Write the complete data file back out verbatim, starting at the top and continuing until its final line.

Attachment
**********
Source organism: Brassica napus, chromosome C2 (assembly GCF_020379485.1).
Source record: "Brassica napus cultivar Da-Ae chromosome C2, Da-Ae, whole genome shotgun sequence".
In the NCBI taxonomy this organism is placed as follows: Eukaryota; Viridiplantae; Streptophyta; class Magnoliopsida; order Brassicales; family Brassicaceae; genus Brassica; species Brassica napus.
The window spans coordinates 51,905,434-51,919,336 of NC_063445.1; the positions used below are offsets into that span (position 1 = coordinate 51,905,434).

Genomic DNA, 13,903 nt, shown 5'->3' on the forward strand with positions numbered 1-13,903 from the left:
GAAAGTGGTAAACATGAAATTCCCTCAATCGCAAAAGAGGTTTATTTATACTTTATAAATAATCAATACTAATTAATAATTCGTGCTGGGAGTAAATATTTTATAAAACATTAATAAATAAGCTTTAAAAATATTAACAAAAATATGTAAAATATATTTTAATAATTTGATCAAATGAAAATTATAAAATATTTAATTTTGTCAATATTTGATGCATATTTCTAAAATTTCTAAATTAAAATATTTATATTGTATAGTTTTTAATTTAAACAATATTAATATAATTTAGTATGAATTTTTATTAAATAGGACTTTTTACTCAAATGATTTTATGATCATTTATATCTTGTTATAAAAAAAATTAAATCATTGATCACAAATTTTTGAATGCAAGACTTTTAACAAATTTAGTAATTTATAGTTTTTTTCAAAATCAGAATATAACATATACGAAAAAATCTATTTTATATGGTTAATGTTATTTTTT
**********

Source organism: Brassica napus, chromosome C2 (assembly GCF_020379485.1).
Source record: "Brassica napus cultivar Da-Ae chromosome C2, Da-Ae, whole genome shotgun sequence".
In the NCBI taxonomy this organism is placed as follows: Eukaryota; Viridiplantae; Streptophyta; class Magnoliopsida; order Brassicales; family Brassicaceae; genus Brassica; species Brassica napus.
The window spans coordinates 51,905,434-51,919,336 of NC_063445.1; the positions used below are offsets into that span (position 1 = coordinate 51,905,434).

Genomic DNA, 13,903 nt, shown 5'->3' on the forward strand with positions numbered 1-13,903 from the left:
GAAAGTGGTAAACATGAAATTCCCTCAATCGCAAAAGAGGTTTATTTATACTTTATAAATAATCAATACTAATTAATAATTCGTGCTGGGAGTAAATATTTTATAAAACATTAATAAATAAGCTTTAAAAATATTAACAAAAATATGTAAAATATATTTTAATAATTTGATCAAATGAAAATTATAAAATATTTAATTTTGTCAATATTTGATGCATATTTCTAAAATTTCTAAATTAAAATATTTATATTGTATAGTTTTTAATTTAAACAATATTAATATAATTTAGTATGAATTTTTATTAAATAGGACTTTTTACTCAAATGATTTTATGATCATTTATATCTTGTTATAAAAAAAATTAAATCATTGATCACAAATTTTTGAATGCAAGACTTTTAACAAATTTAGTAATTTATAGTTTTTTTCAAAATCAGAATATAACATATACGAAAAAATCTATTTTATATGGTTAATGTTATTTTTT